|a game by||Climax, and Konami|
|Platforms:||Dreamcast, GameBoy Color|
|Editor Rating:||5.8/10, based on 2 reviews|
|User Rating:||4.7/10 - 3 votes|
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|See also:||Flying Games|
Konami's Game Boy Color version of Airforce Delta attempts to re-create the slick air combat of its Dreamcast big brother. Unfortunately, any similarities between the two end with the name. The game operates in a third-person, behind-the-jet perspective with a vertical-scrolling orientation similar to the Nintendo 8-Bit classic Top Gun. Combat consists of simple lock-on-and-shoot gameplay using missiles and machine guns. Beyond completing missions, the ability to upgrade jets by selling and buying new rides, are the cornerstones of the game. Our initial reaction is only lukewarm as the framerate and overall control need work. It feels like a token game from Konami, maybe in the hopes of getting a GBA license. Maybe it'll be tightened up by the January release date.
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I've played plenty of flight-combat games on the consoles--and even more true flight sims on PCs--and nothing comes close to matching AirForce Delta's crisp, detailed jet and terrain models or its sense of raw speed. Throttle up to max, skim the earth and you'll see what I'm talking about--this thing moves! But how does it play? Well, don't expect the game's 20 missions to thrill you nearly as much as the visuals. We're talking basic arcade-style stuff here. Most sorties have you taking out scattered ground targets and a few bothersome airborne bogies. Just circle the mission area over and over, unleash missiles at the enemy, repeat until all targets are cleared. You do get a few standout missions, such as a run down a tight canyon and a dash through the cramped innards of an enemy base. The hefty collection of more than 30 airplanes, which you buy after successful missions, helped hold my interest. There's some pretty cool jets here, including futuristic experimental Fighters and even expensive Harrier jump jets that open once you beat the game. It's too bad the jets don't pack virtual cockpits or more viewing options to help you tell 'em apart when you fly 'em. The only time I could eyeball my jets was during the mission replays, which really look way cooler than anything you saw in Top Gun.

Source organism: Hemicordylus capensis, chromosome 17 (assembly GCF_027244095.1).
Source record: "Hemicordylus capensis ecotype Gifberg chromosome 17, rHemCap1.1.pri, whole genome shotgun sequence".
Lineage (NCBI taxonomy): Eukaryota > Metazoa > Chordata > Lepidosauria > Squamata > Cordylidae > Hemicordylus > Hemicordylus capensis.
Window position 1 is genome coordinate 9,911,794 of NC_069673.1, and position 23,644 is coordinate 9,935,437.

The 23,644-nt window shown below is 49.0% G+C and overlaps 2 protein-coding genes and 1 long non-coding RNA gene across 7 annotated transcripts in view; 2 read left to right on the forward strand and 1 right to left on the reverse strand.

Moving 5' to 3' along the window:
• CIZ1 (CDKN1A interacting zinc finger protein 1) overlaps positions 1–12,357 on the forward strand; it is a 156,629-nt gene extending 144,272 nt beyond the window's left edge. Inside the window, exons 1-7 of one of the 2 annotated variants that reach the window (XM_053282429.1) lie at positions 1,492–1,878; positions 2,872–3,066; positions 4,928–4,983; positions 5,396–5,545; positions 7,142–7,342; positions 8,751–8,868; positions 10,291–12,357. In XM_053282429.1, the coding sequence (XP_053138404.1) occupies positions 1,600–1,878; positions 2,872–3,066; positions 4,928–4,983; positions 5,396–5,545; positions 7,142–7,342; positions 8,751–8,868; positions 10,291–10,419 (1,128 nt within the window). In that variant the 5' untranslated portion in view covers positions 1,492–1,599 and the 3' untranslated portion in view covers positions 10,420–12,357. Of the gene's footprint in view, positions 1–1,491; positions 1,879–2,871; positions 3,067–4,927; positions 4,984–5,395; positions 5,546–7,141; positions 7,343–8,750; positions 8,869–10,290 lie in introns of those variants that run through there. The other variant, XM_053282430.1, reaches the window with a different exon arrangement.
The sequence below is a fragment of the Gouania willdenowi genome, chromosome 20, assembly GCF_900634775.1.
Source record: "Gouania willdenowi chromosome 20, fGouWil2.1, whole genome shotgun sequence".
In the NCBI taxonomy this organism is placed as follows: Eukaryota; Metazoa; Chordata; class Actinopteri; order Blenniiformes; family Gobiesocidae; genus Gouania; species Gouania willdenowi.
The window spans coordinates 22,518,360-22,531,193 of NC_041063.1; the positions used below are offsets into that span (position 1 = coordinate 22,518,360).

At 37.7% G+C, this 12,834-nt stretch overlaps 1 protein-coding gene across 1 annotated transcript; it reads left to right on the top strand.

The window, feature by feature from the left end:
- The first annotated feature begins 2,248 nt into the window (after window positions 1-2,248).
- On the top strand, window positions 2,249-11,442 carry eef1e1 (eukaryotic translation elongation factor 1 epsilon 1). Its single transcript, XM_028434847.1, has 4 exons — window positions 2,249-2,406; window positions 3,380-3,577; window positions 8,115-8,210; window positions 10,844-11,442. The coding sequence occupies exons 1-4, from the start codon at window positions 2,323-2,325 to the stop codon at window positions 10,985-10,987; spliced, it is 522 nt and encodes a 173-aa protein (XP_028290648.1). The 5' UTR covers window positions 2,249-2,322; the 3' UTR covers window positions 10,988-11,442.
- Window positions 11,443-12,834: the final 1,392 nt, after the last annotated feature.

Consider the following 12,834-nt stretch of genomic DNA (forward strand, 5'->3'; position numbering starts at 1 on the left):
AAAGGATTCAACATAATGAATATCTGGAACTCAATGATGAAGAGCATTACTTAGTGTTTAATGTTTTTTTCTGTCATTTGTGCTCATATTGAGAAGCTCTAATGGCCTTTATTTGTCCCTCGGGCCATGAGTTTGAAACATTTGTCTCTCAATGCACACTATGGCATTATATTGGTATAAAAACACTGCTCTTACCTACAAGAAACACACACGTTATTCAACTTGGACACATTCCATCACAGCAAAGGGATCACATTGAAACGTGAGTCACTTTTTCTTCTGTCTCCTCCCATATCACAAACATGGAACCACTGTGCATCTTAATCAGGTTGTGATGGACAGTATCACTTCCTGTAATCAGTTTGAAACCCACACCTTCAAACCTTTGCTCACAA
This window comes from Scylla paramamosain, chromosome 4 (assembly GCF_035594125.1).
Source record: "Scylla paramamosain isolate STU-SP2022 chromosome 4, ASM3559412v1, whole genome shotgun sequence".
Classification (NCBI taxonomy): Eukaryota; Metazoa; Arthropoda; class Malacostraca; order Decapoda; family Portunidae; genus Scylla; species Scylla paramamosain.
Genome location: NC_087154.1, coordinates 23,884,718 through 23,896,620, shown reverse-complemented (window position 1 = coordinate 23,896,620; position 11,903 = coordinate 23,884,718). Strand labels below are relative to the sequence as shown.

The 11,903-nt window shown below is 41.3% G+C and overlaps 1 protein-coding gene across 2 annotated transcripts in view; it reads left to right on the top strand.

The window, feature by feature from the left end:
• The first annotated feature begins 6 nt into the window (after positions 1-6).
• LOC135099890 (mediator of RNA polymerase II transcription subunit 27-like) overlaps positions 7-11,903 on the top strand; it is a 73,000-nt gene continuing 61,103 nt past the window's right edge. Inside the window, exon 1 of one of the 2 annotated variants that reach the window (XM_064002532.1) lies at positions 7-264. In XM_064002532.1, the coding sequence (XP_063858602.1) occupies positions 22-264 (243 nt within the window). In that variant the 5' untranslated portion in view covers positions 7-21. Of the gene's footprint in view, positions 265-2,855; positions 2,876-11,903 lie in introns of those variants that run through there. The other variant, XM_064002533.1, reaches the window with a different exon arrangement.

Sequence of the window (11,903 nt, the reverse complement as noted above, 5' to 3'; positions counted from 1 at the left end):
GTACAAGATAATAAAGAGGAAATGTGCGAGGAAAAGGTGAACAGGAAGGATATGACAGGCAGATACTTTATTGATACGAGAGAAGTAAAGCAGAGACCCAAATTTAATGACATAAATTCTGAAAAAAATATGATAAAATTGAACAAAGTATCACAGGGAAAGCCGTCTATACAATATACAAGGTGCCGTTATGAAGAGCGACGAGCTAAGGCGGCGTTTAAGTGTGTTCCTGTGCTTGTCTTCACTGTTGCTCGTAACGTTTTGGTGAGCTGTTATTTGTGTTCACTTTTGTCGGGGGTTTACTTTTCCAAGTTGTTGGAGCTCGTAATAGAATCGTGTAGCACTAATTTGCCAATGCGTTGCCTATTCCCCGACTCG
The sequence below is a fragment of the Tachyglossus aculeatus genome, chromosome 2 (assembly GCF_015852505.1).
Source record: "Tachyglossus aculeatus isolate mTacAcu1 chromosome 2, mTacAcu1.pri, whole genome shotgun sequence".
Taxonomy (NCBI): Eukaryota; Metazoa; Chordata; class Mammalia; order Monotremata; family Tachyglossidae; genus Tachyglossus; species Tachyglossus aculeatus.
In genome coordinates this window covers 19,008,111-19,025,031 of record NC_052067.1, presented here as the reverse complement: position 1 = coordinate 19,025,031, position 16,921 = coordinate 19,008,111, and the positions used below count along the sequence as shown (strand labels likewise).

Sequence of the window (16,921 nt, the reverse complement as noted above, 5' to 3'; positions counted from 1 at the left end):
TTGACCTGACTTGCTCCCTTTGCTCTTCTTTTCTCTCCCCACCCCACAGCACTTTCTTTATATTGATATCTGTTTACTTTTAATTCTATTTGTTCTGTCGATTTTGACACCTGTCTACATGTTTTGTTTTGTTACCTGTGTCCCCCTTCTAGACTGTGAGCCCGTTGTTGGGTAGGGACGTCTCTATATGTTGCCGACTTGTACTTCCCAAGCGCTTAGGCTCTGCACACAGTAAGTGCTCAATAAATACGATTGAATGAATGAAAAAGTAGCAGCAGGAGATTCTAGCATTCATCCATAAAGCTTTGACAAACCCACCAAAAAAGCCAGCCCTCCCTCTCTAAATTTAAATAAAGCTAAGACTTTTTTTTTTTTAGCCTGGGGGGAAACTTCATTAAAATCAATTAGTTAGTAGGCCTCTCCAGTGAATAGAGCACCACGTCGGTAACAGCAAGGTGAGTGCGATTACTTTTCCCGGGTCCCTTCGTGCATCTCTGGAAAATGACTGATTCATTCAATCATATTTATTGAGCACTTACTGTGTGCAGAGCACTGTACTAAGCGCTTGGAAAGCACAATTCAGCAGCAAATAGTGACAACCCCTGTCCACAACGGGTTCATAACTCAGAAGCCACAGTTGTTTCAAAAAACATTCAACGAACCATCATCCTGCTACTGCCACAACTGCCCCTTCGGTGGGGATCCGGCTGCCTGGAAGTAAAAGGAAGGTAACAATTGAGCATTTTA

It's not realistic enough to be a full-on simulator, and it's not rewarding or fun enough to be an Ace Combat-style arcade game. What's it trying to do? It offers the freedom to fly anywhere, but doesn't offer you the freedom of movement that you crave in the early levels. The weapons effects are pathetic, and blasting bad guys from hundreds of miles away is hardly thrilling. The graphics are slick...but so what? It's just not fun. One to avoid.
Yes, AD is great-looking and mighty fast but that alone doesn't sell the game for me. If it's truly an arcade game then it should behave like one. The explosions aren't exciting plus shooting non-targets doesn't do anything. The emphasis is placed on eliminating targets alone rather than enjoying the destructive power of the jets. Sounds sick but that's half the fun--blowing stuff up that is, not just flying. Even so, flight fans should definitely check it out.
This is an arcade-style flight shooting game much like the original Ace Combat, only prettier. Fly close to the ground or over water and a sense of speed will just rush over you. Especially impressive are the replays you can watch afterward. As a game though, it's pretty basic. Some of the later missions are cool, but don't seem nearly as complex as those in Ace Combat 2 or 3. Worth a rental just to check out what the DC can do with a flight game.